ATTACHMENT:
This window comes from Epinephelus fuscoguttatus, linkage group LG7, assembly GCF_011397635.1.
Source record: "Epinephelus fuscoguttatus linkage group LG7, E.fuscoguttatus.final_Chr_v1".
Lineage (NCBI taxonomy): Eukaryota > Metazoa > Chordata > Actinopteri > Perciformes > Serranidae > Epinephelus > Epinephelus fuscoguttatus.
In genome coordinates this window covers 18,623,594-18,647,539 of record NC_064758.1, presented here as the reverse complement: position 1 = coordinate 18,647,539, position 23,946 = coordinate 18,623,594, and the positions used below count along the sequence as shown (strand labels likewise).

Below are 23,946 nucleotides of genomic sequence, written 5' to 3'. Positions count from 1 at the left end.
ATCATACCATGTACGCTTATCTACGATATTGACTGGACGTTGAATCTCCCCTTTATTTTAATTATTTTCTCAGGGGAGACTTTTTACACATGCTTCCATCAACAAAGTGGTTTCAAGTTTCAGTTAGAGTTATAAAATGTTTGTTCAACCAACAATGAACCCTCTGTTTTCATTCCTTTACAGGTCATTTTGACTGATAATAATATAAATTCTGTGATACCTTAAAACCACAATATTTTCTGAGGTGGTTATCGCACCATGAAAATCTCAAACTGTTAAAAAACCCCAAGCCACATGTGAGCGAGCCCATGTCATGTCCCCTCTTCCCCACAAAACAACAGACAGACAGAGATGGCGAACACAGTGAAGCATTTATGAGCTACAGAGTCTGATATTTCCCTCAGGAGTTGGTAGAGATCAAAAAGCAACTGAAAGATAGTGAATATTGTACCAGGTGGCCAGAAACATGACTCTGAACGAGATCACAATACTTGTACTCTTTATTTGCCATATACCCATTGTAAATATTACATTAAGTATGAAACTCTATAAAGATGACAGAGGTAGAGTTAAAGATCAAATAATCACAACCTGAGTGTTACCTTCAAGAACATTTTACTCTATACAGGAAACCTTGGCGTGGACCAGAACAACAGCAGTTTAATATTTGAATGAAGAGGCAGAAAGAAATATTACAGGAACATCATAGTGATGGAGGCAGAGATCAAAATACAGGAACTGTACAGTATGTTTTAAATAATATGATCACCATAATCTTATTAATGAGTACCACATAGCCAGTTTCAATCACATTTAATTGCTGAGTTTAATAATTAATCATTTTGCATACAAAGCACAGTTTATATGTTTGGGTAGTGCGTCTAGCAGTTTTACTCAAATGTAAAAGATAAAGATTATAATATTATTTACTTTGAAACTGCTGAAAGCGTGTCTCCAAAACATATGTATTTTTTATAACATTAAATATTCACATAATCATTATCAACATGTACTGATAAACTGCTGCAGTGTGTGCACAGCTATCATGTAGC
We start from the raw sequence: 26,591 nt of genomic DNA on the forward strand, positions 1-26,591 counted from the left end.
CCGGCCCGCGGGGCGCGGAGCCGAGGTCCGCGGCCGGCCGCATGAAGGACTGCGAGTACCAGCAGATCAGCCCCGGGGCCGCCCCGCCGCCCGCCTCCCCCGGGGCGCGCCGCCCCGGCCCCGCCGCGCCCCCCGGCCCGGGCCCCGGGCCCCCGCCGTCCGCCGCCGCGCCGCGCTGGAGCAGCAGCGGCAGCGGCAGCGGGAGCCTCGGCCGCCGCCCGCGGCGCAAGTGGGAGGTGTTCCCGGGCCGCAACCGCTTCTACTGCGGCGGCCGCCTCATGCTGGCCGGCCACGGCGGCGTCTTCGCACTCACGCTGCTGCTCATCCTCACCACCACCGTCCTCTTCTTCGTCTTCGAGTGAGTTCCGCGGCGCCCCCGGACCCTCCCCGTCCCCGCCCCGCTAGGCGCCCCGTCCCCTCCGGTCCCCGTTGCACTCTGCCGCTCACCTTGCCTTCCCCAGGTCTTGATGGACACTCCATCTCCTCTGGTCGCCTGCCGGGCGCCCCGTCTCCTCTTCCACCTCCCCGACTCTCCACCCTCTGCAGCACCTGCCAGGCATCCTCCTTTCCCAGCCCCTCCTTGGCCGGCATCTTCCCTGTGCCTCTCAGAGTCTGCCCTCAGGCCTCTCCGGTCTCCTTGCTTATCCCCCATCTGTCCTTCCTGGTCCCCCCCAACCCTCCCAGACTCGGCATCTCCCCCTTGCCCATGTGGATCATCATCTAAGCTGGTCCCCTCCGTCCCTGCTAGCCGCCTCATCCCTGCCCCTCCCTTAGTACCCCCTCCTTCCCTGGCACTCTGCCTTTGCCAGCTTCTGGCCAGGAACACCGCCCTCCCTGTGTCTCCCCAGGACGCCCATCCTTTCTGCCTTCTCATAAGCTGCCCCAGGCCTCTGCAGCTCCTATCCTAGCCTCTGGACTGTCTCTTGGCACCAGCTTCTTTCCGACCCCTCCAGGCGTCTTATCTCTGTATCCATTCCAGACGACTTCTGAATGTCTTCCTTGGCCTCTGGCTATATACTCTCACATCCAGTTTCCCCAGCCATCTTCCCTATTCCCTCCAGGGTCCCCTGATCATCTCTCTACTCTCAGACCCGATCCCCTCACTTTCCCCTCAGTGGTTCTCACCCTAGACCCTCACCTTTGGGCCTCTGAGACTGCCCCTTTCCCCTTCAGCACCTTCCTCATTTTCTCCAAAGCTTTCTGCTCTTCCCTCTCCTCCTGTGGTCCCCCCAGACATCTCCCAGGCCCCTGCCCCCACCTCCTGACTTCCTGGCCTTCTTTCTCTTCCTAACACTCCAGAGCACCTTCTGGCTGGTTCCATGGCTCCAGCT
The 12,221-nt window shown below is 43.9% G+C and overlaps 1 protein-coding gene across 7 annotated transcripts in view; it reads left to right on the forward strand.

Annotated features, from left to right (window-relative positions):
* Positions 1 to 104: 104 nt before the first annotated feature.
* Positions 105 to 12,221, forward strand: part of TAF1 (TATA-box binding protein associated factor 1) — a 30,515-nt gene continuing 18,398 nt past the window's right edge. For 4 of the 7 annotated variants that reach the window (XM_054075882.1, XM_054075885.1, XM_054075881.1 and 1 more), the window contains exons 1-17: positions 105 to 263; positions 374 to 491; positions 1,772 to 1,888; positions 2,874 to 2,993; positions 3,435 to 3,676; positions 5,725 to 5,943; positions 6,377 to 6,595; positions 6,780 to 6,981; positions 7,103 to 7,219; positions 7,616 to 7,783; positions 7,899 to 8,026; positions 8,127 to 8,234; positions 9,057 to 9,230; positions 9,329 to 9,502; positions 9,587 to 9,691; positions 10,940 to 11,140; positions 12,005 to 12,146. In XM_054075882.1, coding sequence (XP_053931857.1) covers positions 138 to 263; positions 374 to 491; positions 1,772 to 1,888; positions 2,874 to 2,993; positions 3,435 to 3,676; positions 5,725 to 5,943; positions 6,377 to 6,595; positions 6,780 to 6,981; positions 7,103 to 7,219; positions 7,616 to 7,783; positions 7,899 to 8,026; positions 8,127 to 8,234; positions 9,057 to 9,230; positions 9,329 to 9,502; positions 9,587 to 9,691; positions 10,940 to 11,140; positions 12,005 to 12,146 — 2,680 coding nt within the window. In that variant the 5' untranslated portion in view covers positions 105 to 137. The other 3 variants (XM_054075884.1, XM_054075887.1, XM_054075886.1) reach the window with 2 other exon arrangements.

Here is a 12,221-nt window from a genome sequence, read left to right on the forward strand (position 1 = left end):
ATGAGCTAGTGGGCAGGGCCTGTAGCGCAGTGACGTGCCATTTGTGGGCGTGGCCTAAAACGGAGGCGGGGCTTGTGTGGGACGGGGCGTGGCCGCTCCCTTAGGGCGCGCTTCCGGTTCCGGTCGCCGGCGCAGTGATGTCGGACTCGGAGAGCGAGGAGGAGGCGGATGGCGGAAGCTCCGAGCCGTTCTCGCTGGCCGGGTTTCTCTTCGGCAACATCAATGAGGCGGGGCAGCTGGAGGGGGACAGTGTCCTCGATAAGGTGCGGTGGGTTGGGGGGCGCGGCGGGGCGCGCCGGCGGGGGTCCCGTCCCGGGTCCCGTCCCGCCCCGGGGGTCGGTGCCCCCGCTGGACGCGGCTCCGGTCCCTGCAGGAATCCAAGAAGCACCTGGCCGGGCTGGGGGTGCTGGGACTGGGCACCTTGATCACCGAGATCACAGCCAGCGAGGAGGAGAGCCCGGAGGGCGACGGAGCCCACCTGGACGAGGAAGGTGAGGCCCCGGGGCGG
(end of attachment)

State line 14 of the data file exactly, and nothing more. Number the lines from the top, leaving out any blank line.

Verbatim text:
ATGAGCTAGTGGGCAGGGCCTGTAGCGCAGTGACGTGCCATTTGTGGGCGTGGCCTAAAACGGAGGCGGGGCTTGTGTGGGACGGGGCGTGGCCGCTCCCTTAGGGCGCGCTTCCGGTTCCGGTCGCCGGCGCAGTGATGTCGGACTCGGAGAGCGAGGAGGAGGCGGATGGCGGAAGCTCCGAGCCGTTCTCGCTGGCCGGGTTTCTCTTCGGCAACATCAATGAGGCGGGGCAGCTGGAGGGGGACAGTGTCCTCGATAAGGTGCGGTGGGTTGGGGGGCGCGGCGGGGCGCGCCGGCGGGGGTCCCGTCCCGGGTCCCGTCCCGCCCCGGGGGTCGGTGCCCCCGCTGGACGCGGCTCCGGTCCCTGCAGGAATCCAAGAAGCACCTGGCCGGGCTGGGGGTGCTGGGACTGGGCACCTTGATCACCGAGATCACAGCCAGCGAGGAGGAGAGCCCGGAGGGCGACGGAGCCCACCTGGACGAGGAAGGTGAGGCCCCGGGGCGG